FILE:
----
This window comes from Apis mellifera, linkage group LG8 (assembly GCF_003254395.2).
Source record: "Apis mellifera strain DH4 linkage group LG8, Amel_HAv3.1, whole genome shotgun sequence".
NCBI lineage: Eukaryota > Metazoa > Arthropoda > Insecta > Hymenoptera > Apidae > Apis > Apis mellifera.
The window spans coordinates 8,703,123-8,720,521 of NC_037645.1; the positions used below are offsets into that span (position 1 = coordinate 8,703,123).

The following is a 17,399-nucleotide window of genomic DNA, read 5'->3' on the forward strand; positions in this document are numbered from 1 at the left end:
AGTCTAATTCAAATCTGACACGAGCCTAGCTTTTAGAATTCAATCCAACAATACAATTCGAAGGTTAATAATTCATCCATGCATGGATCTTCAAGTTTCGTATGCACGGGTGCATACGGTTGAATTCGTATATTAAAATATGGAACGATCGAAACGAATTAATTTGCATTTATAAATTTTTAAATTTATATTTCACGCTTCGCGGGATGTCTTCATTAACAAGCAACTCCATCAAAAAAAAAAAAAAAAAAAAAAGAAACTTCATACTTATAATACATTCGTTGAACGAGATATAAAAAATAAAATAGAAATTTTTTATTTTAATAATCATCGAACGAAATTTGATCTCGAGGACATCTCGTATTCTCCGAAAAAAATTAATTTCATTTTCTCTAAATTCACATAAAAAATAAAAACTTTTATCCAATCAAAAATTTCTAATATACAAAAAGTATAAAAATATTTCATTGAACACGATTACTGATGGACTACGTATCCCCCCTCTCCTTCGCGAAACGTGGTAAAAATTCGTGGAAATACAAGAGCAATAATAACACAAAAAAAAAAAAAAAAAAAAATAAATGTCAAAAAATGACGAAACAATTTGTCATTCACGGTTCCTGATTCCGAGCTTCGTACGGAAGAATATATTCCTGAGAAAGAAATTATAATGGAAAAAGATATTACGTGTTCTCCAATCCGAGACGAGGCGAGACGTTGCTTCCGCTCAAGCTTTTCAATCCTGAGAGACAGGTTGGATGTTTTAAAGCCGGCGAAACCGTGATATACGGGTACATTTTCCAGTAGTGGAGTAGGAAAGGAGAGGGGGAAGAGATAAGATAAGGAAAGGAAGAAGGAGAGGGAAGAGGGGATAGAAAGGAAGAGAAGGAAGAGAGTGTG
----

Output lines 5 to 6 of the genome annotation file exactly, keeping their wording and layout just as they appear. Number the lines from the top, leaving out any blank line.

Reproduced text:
The following is a 17,399-nucleotide window of genomic DNA, read 5'->3' on the forward strand; positions in this document are numbered from 1 at the left end:
AGTCTAATTCAAATCTGACACGAGCCTAGCTTTTAGAATTCAATCCAACAATACAATTCGAAGGTTAATAATTCATCCATGCATGGATCTTCAAGTTTCGTATGCACGGGTGCATACGGTTGAATTCGTATATTAAAATATGGAACGATCGAAACGAATTAATTTGCATTTATAAATTTTTAAATTTATATTTCACGCTTCGCGGGATGTCTTCATTAACAAGCAACTCCATCAAAAAAAAAAAAAAAAAAAAAAGAAACTTCATACTTATAATACATTCGTTGAACGAGATATAAAAAATAAAATAGAAATTTTTTATTTTAATAATCATCGAACGAAATTTGATCTCGAGGACATCTCGTATTCTCCGAAAAAAATTAATTTCATTTTCTCTAAATTCACATAAAAAATAAAAACTTTTATCCAATCAAAAATTTCTAATATACAAAAAGTATAAAAATATTTCATTGAACACGATTACTGATGGACTACGTATCCCCCCTCTCCTTCGCGAAACGTGGTAAAAATTCGTGGAAATACAAGAGCAATAATAACACAAAAAAAAAAAAAAAAAAAAATAAATGTCAAAAAATGACGAAACAATTTGTCATTCACGGTTCCTGATTCCGAGCTTCGTACGGAAGAATATATTCCTGAGAAAGAAATTATAATGGAAAAAGATATTACGTGTTCTCCAATCCGAGACGAGGCGAGACGTTGCTTCCGCTCAAGCTTTTCAATCCTGAGAGACAGGTTGGATGTTTTAAAGCCGGCGAAACCGTGATATACGGGTACATTTTCCAGTAGTGGAGTAGGAAAGGAGAGGGGGAAGAGATAAGATAAGGAAAGGAAGAAGGAGAGGGAAGAGGGGATAGAAAGGAAGAGAAGGAAGAGAGTGTG